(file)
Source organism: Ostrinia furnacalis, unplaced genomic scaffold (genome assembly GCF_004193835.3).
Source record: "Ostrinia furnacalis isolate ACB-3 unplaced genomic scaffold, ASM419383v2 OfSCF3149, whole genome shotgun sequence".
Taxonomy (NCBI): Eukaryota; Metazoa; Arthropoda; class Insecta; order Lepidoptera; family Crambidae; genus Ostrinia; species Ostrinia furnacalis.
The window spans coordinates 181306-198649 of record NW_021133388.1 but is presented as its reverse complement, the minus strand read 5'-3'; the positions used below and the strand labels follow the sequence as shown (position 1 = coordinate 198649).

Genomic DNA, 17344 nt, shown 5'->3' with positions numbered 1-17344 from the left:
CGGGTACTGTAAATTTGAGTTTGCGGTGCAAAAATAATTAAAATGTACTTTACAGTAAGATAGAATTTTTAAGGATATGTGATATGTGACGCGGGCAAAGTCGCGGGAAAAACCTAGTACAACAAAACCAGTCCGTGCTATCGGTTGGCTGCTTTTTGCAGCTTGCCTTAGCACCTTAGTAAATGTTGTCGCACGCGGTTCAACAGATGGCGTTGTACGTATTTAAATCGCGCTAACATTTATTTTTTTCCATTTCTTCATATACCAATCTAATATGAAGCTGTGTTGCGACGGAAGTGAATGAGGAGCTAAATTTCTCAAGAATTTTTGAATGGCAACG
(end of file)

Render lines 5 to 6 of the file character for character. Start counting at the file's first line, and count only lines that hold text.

Genomic DNA, 17344 nt, shown 5'->3' with positions numbered 1-17344 from the left:
CGGGTACTGTAAATTTGAGTTTGCGGTGCAAAAATAATTAAAATGTACTTTACAGTAAGATAGAATTTTTAAGGATATGTGATATGTGACGCGGGCAAAGTCGCGGGAAAAACCTAGTACAACAAAACCAGTCCGTGCTATCGGTTGGCTGCTTTTTGCAGCTTGCCTTAGCACCTTAGTAAATGTTGTCGCACGCGGTTCAACAGATGGCGTTGTACGTATTTAAATCGCGCTAACATTTATTTTTTTCCATTTCTTCATATACCAATCTAATATGAAGCTGTGTTGCGACGGAAGTGAATGAGGAGCTAAATTTCTCAAGAATTTTTGAATGGCAACG